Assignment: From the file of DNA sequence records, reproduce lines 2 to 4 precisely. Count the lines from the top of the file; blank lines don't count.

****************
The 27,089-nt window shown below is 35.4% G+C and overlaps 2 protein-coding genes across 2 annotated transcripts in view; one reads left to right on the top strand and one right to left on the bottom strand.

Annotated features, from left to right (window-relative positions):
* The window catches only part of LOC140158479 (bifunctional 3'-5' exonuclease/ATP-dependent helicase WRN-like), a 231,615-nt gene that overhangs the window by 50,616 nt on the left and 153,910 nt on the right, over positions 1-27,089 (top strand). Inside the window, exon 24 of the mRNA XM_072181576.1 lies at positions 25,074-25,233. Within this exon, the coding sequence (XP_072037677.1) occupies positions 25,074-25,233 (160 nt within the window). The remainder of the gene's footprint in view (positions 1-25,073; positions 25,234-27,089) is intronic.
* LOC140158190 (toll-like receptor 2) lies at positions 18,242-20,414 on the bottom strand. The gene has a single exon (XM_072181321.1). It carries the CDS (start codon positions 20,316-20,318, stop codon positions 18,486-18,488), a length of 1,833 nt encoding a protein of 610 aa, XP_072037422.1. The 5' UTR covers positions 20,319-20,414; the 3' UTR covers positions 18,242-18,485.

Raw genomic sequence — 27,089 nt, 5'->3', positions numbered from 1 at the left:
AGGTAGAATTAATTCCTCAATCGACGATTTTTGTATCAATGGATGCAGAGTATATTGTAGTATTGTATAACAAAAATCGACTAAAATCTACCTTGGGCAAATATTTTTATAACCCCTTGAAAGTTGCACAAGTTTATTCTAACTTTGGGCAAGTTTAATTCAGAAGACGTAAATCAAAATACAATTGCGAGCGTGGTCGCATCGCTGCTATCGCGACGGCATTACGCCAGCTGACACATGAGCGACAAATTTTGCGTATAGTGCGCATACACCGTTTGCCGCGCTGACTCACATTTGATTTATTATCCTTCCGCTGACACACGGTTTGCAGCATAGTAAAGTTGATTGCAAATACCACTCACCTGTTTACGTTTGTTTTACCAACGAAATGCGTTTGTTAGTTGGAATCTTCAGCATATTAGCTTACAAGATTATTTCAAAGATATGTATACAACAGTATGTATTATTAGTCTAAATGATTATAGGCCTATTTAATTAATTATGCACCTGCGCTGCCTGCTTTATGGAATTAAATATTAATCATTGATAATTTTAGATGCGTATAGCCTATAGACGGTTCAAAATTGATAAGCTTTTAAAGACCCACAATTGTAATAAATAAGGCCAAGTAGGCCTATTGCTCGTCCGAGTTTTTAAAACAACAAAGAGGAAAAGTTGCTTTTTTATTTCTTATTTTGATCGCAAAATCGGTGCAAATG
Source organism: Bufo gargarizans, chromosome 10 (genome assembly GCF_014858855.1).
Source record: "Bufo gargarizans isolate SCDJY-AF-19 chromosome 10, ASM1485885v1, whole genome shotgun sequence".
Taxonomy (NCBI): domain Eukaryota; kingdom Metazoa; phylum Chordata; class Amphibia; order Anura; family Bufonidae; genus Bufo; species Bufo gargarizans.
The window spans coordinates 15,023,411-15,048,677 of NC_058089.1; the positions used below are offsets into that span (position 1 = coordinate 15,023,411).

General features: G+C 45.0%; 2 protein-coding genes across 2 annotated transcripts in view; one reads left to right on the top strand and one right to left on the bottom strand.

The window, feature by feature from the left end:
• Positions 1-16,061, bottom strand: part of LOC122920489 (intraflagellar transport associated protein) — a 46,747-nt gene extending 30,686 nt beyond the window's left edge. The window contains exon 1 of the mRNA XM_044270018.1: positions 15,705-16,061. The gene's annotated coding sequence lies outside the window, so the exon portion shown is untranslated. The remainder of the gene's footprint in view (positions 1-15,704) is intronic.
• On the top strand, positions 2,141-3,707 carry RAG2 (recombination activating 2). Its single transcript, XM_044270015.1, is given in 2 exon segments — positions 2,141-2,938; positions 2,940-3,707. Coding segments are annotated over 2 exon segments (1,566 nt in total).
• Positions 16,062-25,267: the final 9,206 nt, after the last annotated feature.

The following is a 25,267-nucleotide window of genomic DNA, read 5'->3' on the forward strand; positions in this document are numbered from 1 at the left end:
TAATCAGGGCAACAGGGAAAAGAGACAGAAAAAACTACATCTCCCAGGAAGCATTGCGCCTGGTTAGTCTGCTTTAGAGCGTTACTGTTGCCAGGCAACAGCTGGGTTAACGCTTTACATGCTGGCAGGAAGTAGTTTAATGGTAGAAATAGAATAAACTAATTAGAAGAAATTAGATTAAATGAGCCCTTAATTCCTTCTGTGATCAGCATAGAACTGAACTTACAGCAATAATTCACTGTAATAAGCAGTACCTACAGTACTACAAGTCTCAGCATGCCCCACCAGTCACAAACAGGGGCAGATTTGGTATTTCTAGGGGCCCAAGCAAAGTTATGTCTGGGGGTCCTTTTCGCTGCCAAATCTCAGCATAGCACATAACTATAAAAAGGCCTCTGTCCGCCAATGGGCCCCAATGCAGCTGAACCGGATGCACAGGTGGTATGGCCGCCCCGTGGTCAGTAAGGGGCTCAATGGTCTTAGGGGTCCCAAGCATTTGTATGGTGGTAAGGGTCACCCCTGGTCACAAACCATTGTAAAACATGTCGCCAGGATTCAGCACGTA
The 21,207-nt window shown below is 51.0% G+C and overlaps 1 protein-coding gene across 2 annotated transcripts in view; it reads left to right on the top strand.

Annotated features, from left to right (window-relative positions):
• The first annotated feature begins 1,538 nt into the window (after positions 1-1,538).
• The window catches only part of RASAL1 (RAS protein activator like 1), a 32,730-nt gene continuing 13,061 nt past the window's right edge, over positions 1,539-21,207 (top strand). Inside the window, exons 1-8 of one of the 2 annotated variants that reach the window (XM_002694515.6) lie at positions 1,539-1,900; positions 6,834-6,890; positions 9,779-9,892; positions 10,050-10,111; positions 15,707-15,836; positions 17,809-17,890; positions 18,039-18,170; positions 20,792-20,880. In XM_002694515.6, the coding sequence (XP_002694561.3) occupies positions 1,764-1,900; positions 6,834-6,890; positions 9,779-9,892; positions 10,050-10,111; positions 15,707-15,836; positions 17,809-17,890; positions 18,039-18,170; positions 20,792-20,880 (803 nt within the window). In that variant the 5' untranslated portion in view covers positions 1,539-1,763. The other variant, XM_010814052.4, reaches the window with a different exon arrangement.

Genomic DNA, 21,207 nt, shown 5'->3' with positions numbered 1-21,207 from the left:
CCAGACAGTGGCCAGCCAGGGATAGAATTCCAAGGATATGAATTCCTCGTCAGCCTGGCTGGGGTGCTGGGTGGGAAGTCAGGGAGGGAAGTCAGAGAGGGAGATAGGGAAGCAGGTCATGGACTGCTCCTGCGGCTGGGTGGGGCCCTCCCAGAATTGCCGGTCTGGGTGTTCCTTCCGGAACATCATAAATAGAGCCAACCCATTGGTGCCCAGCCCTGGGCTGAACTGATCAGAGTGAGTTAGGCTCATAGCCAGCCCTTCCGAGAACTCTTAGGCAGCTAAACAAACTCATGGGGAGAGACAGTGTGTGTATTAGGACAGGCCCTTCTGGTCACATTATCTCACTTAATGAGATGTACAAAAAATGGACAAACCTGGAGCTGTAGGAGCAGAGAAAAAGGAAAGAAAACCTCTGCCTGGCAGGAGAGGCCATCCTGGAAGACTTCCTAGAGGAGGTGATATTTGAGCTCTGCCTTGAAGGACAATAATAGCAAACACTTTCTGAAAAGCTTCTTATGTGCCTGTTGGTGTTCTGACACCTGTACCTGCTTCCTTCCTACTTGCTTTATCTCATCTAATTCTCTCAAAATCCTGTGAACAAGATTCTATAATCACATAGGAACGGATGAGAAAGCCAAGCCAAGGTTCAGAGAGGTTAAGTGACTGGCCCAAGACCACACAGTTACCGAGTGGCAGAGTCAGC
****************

Annotated features, from left to right (window-relative positions):
* The window catches only part of LOC140158479 (bifunctional 3'-5' exonuclease/ATP-dependent helicase WRN-like), a 231,615-nt gene that overhangs the window by 50,616 nt on the left and 153,910 nt on the right, over positions 1-27,089 (top strand). Inside the window, exon 24 of the mRNA XM_072181576.1 lies at positions 25,074-25,233. Within this exon, the coding sequence (XP_072037677.1) occupies positions 25,074-25,233 (160 nt within the window). The remainder of the gene's footprint in view (positions 1-25,073; positions 25,234-27,089) is intronic.
* LOC140158190 (toll-like receptor 2) lies at positions 18,242-20,414 on the bottom strand. The gene has a single exon (XM_072181321.1). It carries the CDS (start codon positions 20,316-20,318, stop codon positions 18,486-18,488), a length of 1,833 nt encoding a protein of 610 aa, XP_072037422.1. The 5' UTR covers positions 20,319-20,414; the 3' UTR covers positions 18,242-18,485.